Blistering Skin Rash May Be Eosinophilic Granulomatosis with Polyangiitis

Blistering Skin Rash May Be Eosinophilic Granulomatosis with Polyangiitis

Eosinophilic granulomatosis with polyangiitis (EGPA) may manifest as as a painful, progressive skin rash, and be associated with secondary cryoglobulinemia — a condition where abnormal proteins in the blood clump together at low temperatures — a new case report shows.

While rare, it is critical that these conditions are recognized early to improve patient outcomes, according to the study, “A Rare Case of Eosinophilic Granulomatosis with Polyangiitis Associated with Cryoglobulinemia Presenting with a Bullous Skin Eruption of the Lower Limbs,” which was published in Case Reports in Medicine.

The patient, a 49-year-old woman, came to the hospital because of a persistent, two-week skin rash on her legs. The rash initially presented as a painful small blister on her left foot, which grew with new ones appearing in both legs and feet. Some grew grew to the point of rupture, healing with scars.

She reported progressive pain and numbness from her feet to her knees, but had no difficulties walking or with muscle weakness. She also had no renal, joint, or gastrointestinal symptoms. Still, she had a history of recent onset wheezing (controlled with inhalers), low-grade fever, and generalized malaise.

Physical examination confirmed blistered, red skin in the lower legs, particularly in the ankle region. She also had pigmented lesions on the palm of the left hand, but no other region of the body was affected.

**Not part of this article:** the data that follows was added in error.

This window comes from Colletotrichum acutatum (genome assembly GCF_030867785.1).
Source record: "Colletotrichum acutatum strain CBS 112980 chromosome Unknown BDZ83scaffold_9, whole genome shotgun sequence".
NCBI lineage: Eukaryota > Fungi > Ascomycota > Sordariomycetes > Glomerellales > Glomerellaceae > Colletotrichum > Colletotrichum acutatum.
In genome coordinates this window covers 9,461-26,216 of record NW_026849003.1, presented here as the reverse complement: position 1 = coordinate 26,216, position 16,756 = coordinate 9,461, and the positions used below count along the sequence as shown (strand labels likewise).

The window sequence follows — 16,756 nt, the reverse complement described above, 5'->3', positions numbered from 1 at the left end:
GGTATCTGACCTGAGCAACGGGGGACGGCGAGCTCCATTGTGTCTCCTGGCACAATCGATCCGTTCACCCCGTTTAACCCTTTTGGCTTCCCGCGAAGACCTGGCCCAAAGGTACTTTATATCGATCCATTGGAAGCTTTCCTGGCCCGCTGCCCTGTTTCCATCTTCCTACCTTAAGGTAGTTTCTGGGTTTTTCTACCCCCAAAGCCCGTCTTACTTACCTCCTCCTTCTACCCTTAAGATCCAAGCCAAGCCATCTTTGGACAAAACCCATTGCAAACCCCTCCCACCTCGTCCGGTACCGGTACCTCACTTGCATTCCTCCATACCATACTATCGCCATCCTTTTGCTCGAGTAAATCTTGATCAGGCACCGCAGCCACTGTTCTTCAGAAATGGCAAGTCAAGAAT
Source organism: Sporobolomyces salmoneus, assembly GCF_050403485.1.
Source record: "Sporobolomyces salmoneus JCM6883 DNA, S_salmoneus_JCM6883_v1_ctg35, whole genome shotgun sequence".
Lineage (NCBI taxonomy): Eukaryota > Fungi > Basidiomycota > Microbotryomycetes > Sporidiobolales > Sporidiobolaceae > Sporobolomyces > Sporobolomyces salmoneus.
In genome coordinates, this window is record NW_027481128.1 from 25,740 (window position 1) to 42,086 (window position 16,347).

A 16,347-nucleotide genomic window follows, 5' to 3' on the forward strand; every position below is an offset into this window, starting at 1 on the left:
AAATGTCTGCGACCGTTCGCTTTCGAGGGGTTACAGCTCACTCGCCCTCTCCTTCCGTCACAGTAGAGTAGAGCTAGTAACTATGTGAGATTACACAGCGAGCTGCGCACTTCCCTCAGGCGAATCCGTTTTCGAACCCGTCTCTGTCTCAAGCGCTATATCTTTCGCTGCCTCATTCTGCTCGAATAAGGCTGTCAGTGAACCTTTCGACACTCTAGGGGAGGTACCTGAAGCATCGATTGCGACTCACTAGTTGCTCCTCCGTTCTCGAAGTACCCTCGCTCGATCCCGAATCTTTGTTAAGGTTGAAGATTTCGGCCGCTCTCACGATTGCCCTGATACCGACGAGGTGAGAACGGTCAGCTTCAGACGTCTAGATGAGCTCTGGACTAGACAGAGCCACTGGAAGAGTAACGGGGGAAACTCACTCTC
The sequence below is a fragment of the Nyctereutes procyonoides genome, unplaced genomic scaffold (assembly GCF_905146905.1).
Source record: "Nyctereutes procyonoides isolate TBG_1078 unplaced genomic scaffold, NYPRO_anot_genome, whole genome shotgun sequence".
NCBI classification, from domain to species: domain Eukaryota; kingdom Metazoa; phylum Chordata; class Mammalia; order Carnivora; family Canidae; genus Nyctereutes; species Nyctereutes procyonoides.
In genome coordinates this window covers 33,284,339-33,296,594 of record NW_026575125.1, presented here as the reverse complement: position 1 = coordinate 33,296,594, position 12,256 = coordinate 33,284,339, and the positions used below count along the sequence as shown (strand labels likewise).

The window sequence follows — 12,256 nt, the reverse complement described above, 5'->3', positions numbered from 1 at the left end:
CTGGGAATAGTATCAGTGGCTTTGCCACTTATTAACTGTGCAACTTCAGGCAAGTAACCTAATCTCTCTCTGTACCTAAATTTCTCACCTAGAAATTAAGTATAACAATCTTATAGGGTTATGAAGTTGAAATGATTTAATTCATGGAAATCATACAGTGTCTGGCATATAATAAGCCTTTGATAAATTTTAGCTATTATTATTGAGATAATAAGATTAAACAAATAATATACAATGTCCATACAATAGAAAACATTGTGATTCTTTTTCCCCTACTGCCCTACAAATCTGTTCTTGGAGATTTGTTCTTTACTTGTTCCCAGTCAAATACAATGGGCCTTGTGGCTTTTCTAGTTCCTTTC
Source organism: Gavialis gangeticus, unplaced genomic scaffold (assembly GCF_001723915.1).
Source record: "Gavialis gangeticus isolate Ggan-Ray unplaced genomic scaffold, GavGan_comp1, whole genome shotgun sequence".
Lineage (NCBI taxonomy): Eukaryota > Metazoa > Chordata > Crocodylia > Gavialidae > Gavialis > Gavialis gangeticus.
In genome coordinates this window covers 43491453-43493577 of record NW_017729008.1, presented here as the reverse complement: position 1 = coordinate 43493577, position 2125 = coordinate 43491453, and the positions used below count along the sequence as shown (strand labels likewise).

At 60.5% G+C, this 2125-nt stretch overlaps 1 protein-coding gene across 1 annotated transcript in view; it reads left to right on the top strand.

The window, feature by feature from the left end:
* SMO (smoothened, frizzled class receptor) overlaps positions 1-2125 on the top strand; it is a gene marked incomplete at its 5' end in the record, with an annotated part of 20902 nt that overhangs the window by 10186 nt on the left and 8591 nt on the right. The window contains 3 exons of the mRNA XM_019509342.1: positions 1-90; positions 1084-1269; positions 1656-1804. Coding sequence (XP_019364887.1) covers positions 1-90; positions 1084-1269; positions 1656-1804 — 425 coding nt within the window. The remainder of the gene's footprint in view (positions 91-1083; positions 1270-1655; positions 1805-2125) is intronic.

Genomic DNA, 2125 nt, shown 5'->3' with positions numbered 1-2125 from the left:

Additional evaluations revealed reduced lower limb reflexes and sensory impairment. However, this was restricted to the feet and ankles, and did not affect her ability to walk. Also, upper limbs were not affected by these neurological changes.

Blood analysis showed increased levels of eosinophils — a type of disease-fighting white blood cell — and increased amount of C-reactive protein, which were suggestive of an infection and/or inflammation. She also had increased amounts of albumin in the blood serum (liver protein), and increased protein levels in the urine.

An analysis of auto-antibodies revealed the presence of anti-neutrophil cytoplasmic antibodies (ANCA) against the myeloperoxidase (MPO) protein. Additional skin analysis and kidney biopsies suggested vasculitis with mild renal inflammation. No alterations affecting the chest cavity or the lungs were found.

The patient was diagnosed with EGPA with mixed essential cryoglobulinemia. She started steroid treatment with high-dose prednisolone with oral cyclophosphamide, which significantly improved her skin rash and inflammation symptoms within a few weeks.

Only two other cases reported the co-existence of EGPA and blistered skin with increased eosinophils numbers, which is known as Wells syndrome. But these did not show signs of associated skin vasculitis, which makes this case unique.

“Early recognition of these rare manifestations and prompt treatment would prevent further complications and death,” the researchers said.

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